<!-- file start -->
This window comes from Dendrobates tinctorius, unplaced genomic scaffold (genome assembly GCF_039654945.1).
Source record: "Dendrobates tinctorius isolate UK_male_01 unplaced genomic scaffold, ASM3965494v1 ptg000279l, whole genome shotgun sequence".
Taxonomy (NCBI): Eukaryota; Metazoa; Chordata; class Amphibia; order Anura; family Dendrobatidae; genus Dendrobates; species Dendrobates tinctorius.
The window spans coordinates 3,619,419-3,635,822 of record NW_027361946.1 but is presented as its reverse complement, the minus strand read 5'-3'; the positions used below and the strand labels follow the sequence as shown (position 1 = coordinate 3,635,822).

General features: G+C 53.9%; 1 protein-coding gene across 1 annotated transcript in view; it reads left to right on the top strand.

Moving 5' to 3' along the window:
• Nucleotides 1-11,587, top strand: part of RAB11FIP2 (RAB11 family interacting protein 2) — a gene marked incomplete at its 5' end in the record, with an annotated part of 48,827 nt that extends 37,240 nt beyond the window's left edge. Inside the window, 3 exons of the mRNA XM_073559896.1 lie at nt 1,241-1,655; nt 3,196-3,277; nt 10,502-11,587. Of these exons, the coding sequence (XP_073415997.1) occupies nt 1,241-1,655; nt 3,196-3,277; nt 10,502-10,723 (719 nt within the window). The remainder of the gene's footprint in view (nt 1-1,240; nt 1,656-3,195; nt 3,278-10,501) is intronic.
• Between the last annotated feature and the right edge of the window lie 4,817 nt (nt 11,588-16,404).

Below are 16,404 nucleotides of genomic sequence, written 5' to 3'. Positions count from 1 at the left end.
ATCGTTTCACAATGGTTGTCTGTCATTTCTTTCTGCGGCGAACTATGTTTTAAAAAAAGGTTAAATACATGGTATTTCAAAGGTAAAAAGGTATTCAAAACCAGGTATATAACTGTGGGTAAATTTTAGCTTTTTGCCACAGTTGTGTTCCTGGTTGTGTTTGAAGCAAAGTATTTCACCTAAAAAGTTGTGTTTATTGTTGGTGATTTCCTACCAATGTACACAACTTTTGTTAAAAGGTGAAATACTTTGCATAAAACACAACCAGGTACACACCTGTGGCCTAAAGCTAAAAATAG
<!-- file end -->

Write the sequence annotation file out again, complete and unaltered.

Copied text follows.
This window comes from Dendrobates tinctorius, unplaced genomic scaffold (genome assembly GCF_039654945.1).
Source record: "Dendrobates tinctorius isolate UK_male_01 unplaced genomic scaffold, ASM3965494v1 ptg000279l, whole genome shotgun sequence".
Taxonomy (NCBI): Eukaryota; Metazoa; Chordata; class Amphibia; order Anura; family Dendrobatidae; genus Dendrobates; species Dendrobates tinctorius.
The window spans coordinates 3,619,419-3,635,822 of record NW_027361946.1 but is presented as its reverse complement, the minus strand read 5'-3'; the positions used below and the strand labels follow the sequence as shown (position 1 = coordinate 3,635,822).

General features: G+C 53.9%; 1 protein-coding gene across 1 annotated transcript in view; it reads left to right on the top strand.

Moving 5' to 3' along the window:
• Nucleotides 1-11,587, top strand: part of RAB11FIP2 (RAB11 family interacting protein 2) — a gene marked incomplete at its 5' end in the record, with an annotated part of 48,827 nt that extends 37,240 nt beyond the window's left edge. Inside the window, 3 exons of the mRNA XM_073559896.1 lie at nt 1,241-1,655; nt 3,196-3,277; nt 10,502-11,587. Of these exons, the coding sequence (XP_073415997.1) occupies nt 1,241-1,655; nt 3,196-3,277; nt 10,502-10,723 (719 nt within the window). The remainder of the gene's footprint in view (nt 1-1,240; nt 1,656-3,195; nt 3,278-10,501) is intronic.
• Between the last annotated feature and the right edge of the window lie 4,817 nt (nt 11,588-16,404).

Below are 16,404 nucleotides of genomic sequence, written 5' to 3'. Positions count from 1 at the left end.
ATCGTTTCACAATGGTTGTCTGTCATTTCTTTCTGCGGCGAACTATGTTTTAAAAAAAGGTTAAATACATGGTATTTCAAAGGTAAAAAGGTATTCAAAACCAGGTATATAACTGTGGGTAAATTTTAGCTTTTTGCCACAGTTGTGTTCCTGGTTGTGTTTGAAGCAAAGTATTTCACCTAAAAAGTTGTGTTTATTGTTGGTGATTTCCTACCAATGTACACAACTTTTGTTAAAAGGTGAAATACTTTGCATAAAACACAACCAGGTACACACCTGTGGCCTAAAGCTAAAAATAG